Amid fears the global semiconductor crisis may last until 2023, AMD has opted to extend its purchase agreement with GlobalFoundries, giving it access to a greater proportion of the fabricator's output.
AMD disclosed the existence of the deal in an 8-K regulatory filing submitted to the SEC earlier this week. The company has committed to buy $1.6bn worth of 12nm and 14nm node silicon wafers between now and December 31, 2024. It did not disclose a breakdown of the costs nor the exact quantity of output it had secured.
Should AMD fail to meet its purchase obligation, it has committed to pay GlobalFoundries a portion of the difference between its planned and actual spend. AMD has also agreed to pre-pay for an unspecified portion of these wafers in advance.
The terms of the deal also saw AMD released from the shackles of its previous exclusivity agreement with GlobalFoundries, allowing it to obtain wafers from other fabs. This seems prudent, given the soaring demand for PCs and GPUs witnessed over the past year, and the pent-up demand that remains to be met.
A spokesperson for AMD sent us this note about the deal:
This essentially locks in capacity at 12 and 14nm nodes for the next 3.5 years to support our trailing-edge products – think CPUs, APUs, and GPUs for different markets spanning from PCs to embedded – as well as the I/O die used in all of our leading-edge Ryzen and Epyc processors. TSMC produces the 7nm compute cores for these parts.
The amendment covers wafer pricing and volumes for the next 3.5 years, and includes an aggregate dollar amount we expect to spend with GlobalFoundries over that time. It also provides us with the flexibility to use any foundry to produce any product. There are no payments, etc associated with the amendment, other than the wafer purchase payments.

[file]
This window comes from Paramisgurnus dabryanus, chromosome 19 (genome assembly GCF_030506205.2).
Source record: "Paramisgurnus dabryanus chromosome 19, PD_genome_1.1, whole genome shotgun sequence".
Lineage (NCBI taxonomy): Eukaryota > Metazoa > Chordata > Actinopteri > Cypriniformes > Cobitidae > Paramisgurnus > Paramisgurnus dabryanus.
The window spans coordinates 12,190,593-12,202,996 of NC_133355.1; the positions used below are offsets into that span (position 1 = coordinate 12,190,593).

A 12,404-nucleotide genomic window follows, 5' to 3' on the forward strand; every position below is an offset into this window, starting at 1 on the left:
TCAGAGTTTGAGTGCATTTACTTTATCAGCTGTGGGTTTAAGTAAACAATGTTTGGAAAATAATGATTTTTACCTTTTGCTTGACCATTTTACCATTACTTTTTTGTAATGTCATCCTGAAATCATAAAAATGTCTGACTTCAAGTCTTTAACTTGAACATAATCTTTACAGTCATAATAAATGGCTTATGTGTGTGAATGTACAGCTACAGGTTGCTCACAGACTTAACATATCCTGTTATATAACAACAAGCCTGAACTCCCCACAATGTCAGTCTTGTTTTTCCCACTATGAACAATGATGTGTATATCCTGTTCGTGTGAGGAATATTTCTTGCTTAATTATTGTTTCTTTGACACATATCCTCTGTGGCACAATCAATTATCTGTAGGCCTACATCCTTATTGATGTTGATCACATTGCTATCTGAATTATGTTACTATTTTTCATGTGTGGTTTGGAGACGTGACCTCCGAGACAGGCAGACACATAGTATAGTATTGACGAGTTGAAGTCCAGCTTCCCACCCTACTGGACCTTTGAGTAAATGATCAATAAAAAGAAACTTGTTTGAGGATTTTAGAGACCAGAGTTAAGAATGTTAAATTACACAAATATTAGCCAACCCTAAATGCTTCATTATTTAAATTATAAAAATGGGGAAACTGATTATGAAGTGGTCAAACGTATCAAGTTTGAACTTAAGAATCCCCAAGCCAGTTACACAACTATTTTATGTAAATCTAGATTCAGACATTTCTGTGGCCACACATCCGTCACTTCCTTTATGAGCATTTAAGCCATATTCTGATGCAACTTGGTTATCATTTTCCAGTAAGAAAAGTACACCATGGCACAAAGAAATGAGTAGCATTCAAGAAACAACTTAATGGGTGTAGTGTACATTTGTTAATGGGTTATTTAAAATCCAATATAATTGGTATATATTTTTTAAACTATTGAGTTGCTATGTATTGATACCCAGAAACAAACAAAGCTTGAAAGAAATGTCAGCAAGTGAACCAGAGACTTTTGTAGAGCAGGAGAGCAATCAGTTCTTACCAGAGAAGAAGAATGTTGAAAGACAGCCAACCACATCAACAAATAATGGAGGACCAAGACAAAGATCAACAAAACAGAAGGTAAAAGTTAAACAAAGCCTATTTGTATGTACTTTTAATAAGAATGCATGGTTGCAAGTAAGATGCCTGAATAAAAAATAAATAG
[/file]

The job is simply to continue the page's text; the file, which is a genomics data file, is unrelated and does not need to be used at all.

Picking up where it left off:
- In case you were wondering, no, AMD hasn't managed to fsck everything up. It's still making lots of money
- GlobalFoundries shifts HQ from Silicon Valley to join its tip-top chip fab in New York
- Global chip shortage probably won't let up until 2023, warns TSMC: CEO 'still expects capacity to tighten more'
- IBM says it's built the world's first 2nm semiconductor chips
- Intel throws sand in the face of 'musclebooks' with 10nm Tiger Lake tech
Last month, analyst house Canalys reported the strongest month for PC shipments in almost two decades, with year-on-year growth of 55 per cent to 82.7m units. It predicted appetite would remain strong into the coming year, with increasingly confident small business customers set to be a major driver of sales.
AMD has emerged relatively unscathed from the global semiconductor crunch. Its latest financials showed revenue soaring by 93 per cent to $3.45bn, with sales of CPUs and GPUs spiking 46 per cent to $2.1bn. Enterprise revenue hit $1.3bn, up 287 per cent year-on-year.
Other sectors of the chip-consuming economy haven’t been as lucky, with car manufacturers particularly affected by the global semiconductor shortage. Analyst house Alix Partners has predicted the automotive sector will miss out on revenues of $110bn this year, up from the previous gloomy estimate of $61bn. ®